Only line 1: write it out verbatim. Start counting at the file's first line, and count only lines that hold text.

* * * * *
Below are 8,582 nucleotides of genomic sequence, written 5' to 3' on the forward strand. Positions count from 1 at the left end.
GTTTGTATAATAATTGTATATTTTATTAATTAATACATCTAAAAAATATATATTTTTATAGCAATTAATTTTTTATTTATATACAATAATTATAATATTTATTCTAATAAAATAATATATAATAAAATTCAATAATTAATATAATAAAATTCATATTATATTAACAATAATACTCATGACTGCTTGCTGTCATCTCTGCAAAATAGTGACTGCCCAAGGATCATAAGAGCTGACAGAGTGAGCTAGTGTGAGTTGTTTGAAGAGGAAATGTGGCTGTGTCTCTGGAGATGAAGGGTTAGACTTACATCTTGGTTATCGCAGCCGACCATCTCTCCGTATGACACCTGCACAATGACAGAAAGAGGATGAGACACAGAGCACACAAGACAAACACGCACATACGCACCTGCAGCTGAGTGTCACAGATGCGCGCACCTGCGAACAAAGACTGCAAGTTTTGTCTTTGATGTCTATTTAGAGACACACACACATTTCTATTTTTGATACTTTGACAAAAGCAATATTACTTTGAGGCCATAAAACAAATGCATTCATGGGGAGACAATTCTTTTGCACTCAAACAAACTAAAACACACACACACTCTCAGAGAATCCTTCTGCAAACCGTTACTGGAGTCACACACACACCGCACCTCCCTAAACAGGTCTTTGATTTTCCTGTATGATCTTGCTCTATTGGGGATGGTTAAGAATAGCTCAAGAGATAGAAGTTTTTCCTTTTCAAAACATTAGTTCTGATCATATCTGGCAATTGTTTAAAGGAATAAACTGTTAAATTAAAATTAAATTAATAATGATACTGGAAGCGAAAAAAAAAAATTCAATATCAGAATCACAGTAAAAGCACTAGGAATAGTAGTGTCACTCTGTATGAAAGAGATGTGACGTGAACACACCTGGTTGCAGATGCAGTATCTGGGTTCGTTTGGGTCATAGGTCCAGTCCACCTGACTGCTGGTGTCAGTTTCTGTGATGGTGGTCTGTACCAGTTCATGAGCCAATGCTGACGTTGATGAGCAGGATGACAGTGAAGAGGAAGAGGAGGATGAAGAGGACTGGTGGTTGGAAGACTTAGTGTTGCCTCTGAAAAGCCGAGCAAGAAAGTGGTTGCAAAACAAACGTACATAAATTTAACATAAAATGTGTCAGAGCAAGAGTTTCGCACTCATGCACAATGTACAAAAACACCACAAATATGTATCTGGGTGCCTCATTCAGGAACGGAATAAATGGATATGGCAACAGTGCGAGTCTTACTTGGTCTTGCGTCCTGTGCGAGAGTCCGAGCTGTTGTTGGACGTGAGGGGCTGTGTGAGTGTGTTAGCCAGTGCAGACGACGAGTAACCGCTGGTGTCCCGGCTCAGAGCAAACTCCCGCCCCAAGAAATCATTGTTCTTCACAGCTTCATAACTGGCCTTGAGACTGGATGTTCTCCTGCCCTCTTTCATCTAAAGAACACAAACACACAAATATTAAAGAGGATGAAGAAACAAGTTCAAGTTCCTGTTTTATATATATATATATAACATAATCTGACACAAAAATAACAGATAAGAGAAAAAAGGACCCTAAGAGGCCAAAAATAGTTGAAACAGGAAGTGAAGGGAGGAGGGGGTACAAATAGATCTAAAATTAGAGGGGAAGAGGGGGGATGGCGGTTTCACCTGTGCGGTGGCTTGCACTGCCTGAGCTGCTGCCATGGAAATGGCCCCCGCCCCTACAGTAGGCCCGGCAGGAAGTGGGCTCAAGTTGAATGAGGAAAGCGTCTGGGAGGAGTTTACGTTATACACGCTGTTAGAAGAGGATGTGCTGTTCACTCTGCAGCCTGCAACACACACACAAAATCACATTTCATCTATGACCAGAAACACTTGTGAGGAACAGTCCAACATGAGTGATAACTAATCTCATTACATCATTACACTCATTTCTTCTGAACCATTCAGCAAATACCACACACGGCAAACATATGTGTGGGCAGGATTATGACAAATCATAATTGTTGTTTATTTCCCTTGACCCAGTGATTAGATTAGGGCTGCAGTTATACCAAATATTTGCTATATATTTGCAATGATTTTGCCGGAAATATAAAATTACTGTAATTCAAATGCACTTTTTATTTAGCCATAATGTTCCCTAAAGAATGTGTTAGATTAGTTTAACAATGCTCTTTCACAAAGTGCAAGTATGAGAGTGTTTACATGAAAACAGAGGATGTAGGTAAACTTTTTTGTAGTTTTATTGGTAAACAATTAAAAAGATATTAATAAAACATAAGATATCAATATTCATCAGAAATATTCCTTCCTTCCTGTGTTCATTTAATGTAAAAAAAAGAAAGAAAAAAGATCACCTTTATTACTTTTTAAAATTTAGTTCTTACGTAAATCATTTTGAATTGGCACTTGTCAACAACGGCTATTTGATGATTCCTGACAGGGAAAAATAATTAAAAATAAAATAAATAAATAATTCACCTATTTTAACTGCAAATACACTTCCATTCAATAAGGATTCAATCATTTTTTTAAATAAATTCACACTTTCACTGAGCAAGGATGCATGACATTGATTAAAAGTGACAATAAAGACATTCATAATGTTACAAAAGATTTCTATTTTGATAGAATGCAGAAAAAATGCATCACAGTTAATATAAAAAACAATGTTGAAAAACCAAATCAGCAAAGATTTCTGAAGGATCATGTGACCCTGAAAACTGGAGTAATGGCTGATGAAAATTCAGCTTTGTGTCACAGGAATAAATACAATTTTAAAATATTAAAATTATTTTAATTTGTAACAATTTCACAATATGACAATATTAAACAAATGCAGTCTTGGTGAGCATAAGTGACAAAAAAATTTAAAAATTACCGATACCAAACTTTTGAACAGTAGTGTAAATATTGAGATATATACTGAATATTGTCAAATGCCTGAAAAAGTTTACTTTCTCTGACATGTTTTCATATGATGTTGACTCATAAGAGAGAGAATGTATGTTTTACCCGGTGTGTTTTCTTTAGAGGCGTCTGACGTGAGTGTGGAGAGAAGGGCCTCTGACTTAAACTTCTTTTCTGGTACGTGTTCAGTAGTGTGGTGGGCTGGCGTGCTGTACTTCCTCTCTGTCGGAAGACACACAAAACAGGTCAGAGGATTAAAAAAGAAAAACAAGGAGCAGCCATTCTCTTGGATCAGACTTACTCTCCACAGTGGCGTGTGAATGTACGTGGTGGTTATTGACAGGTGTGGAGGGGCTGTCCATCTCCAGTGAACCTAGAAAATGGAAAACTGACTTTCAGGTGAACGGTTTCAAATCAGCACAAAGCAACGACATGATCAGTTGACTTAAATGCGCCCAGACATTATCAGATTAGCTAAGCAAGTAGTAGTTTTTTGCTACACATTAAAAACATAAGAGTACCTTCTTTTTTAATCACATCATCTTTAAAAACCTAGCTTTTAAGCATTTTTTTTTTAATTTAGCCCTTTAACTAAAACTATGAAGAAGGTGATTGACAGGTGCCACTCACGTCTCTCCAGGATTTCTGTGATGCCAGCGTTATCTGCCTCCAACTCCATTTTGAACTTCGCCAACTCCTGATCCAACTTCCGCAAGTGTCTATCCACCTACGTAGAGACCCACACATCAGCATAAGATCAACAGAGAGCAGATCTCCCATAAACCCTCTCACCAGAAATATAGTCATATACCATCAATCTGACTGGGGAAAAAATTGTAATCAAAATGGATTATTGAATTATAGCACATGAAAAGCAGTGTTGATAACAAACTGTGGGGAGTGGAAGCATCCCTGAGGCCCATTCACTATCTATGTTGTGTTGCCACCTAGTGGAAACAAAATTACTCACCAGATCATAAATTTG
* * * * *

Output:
Below are 8,582 nucleotides of genomic sequence, written 5' to 3' on the forward strand. Positions count from 1 at the left end.